'html': 'world'
        })
        
    )
).inject($(document.body),'top');

The example above makes for a truly object oriented approach to DOM manipulation. When you become a super MooTools ninja, jedi, junky, nerd, you can use the method above to begin abstracting out functions which return elements or arrays of elements, making it possible for your subclasses to target specific methods in modifying your display. Awesome.


9: Request.JSON & Request.JSONP

step 9

JavaScript Object Notation or JSON is the lightweight data-interchange format that everyone loves (especially after working with XML). The great thing about JSON of course is that it's structure is recognized natively by JavaScript, and with many large sites opening up their data to the public via APIs, there's really no reason why you shouldn't invest the time to get familiar with it. No longer a cross browser nightmare, whether you're pushing data to a back-end service or requesting another batch of tweets from twitter, the MooTools Request constructor makes JSON and JSONP incredibly simple. It works with several event listeners and recently a timeout, which is completely neccessary once you start getting into JSONP. (Which you should! It's so fun.) Here's a simple example:

var JSONRequest = new Request.JSON({
    url: "http://yoursite.com/tellMeSomething.php",
    onFailure: function(){
        alert('oh nooo!');
    },
    onSuccess: function(response){
        alert('hooray!: ' + response.result);
    }
});

10. Fx

step 10

At a high level, the Fx constructor allows you to modify any CSS property of an HTML element, which itself accepts a single element and a series of optional properties (duration, transition type, etc.) to create smooth animation effects of colors, slides, scrolls, etc. What's more, the Fx constructor is fully compatible with Robert Penner's Easing equations, which are a great way to add a touch of uniqueness to your transitions like bounce, elastic, sin, etc.

If you're "hardcore" you can actually achieve all of the animation effects using either Fx.Tween(single css style animation) or Fx.Morph (multiple simultaneous style animations). Of course, beyond these there's Fx.Slide, Fx.Scroll, Fx.Accordian, etc. Here's a simple example using Fx.Tween:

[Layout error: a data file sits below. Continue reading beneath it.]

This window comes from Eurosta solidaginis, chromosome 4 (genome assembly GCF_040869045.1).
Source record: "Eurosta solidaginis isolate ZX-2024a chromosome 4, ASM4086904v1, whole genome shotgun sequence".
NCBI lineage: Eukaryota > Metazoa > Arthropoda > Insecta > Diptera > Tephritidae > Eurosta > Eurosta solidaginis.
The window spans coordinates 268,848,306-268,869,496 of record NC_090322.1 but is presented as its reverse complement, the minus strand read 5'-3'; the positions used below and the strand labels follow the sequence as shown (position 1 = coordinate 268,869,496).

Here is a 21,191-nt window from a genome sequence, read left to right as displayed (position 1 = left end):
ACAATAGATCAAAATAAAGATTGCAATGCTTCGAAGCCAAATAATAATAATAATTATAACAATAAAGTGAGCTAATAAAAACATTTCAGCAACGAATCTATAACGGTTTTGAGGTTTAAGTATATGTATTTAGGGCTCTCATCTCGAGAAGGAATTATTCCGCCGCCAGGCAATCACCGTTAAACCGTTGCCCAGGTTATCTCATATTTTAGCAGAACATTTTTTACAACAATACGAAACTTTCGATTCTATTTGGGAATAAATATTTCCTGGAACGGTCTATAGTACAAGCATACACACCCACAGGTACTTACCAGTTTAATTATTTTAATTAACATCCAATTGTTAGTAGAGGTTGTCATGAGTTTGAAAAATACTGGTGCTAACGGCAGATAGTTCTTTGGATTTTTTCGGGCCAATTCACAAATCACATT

var myFx = new Fx.Tween($('button'));
myFx.start('background-color', '#000', '#f00'); //this tweens the background color of the button element.

If you're dying to get deeper into this topic, check out Consider Open's fx tutorial for a fairly comprehensive introduction to the constructor.


11. Swiff

step 11

Originally appearing in Digitarald's fancy upload, the Swiff object allows your page's JavaScript to communicate with Flash. This makes it substantially easier to interact with Flash's unique functionality like video, sound, file streaming, and clipboard accessing features. More over, Swiff allows you to pass values and manipulate the Flash movie using conventions you're familiar with from JavaScript and Mootools. Integrating flash in this way is particularly useful as we begin taking steps towards offering HTML5 as a progressive enhancement, where, barring user's have the flash plugin, Swiff can be used to control audio or video on older browsers. Meanwhile, check out the simple example below:

var flashObject = new Swiff('sounds.swf', {
    id: 'mySoundManager',
    width: 1,
    height: 1,
    vars: {
        myVariable: true, //pass variables into flash on load
    },
    callBacks: {
        //call custom events from your flash object
        someEvent: function(){
            //code
        }
    }
});

Swiff.remote(flashObject, 'playMySound') //calls the function "playMySound" from within flash

12. Mootools More & Forge

step 12

Now with over fifteen members contributing to the official more plugin repository and over one hundred unofficial plugins already on Forge, it's no surprise that "Community" is what the MooTools team wanted us as developers to take away from 2009. Indeed people have truly embraced this framework, and now with Forge, we have a great place to meet each other and begin sharing ideas. You'll find David Walsh, Aaron Newton, 3n, and many others actively contributing amazing code and facilitating an environment capable of both inspiration and utility. In the end, the most helpful way to pick up the MooTools framework is by engaging with the developers around you and ultimately understanding what they are working on and how they're going about it.